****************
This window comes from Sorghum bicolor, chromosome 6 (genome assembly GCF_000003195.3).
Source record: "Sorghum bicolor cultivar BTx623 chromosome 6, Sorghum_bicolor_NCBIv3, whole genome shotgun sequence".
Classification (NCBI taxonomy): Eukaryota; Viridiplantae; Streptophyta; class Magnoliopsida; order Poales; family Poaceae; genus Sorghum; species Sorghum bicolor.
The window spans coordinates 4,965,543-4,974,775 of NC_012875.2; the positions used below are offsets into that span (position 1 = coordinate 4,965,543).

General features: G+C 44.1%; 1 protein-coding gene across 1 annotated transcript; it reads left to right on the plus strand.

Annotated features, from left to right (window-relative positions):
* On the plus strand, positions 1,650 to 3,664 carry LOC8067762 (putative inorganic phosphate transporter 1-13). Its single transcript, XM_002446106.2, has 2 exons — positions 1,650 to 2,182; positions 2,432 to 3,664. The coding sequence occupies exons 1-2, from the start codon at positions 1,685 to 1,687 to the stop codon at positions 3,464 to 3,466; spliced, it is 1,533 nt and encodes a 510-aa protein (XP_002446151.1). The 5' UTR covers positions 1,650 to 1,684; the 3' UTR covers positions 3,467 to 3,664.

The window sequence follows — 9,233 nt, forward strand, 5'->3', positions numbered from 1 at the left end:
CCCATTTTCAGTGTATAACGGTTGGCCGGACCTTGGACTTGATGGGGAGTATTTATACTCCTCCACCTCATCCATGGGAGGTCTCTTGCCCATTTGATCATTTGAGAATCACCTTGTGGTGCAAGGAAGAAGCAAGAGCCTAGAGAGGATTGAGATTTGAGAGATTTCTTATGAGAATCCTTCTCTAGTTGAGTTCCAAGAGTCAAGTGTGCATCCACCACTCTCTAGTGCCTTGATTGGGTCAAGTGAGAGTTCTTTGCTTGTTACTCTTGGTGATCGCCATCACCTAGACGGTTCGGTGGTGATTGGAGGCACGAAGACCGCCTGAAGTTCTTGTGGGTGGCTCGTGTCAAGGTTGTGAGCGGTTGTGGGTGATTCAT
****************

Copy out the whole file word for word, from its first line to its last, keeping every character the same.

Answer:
This window comes from Sorghum bicolor, chromosome 6 (genome assembly GCF_000003195.3).
Source record: "Sorghum bicolor cultivar BTx623 chromosome 6, Sorghum_bicolor_NCBIv3, whole genome shotgun sequence".
Classification (NCBI taxonomy): Eukaryota; Viridiplantae; Streptophyta; class Magnoliopsida; order Poales; family Poaceae; genus Sorghum; species Sorghum bicolor.
The window spans coordinates 4,965,543-4,974,775 of NC_012875.2; the positions used below are offsets into that span (position 1 = coordinate 4,965,543).

General features: G+C 44.1%; 1 protein-coding gene across 1 annotated transcript; it reads left to right on the plus strand.

Annotated features, from left to right (window-relative positions):
* On the plus strand, positions 1,650 to 3,664 carry LOC8067762 (putative inorganic phosphate transporter 1-13). Its single transcript, XM_002446106.2, has 2 exons — positions 1,650 to 2,182; positions 2,432 to 3,664. The coding sequence occupies exons 1-2, from the start codon at positions 1,685 to 1,687 to the stop codon at positions 3,464 to 3,466; spliced, it is 1,533 nt and encodes a 510-aa protein (XP_002446151.1). The 5' UTR covers positions 1,650 to 1,684; the 3' UTR covers positions 3,467 to 3,664.

The window sequence follows — 9,233 nt, forward strand, 5'->3', positions numbered from 1 at the left end:
CCCATTTTCAGTGTATAACGGTTGGCCGGACCTTGGACTTGATGGGGAGTATTTATACTCCTCCACCTCATCCATGGGAGGTCTCTTGCCCATTTGATCATTTGAGAATCACCTTGTGGTGCAAGGAAGAAGCAAGAGCCTAGAGAGGATTGAGATTTGAGAGATTTCTTATGAGAATCCTTCTCTAGTTGAGTTCCAAGAGTCAAGTGTGCATCCACCACTCTCTAGTGCCTTGATTGGGTCAAGTGAGAGTTCTTTGCTTGTTACTCTTGGTGATCGCCATCACCTAGACGGTTCGGTGGTGATTGGAGGCACGAAGACCGCCTGAAGTTCTTGTGGGTGGCTCGTGTCAAGGTTGTGAGCGGTTGTGGGTGATTCAT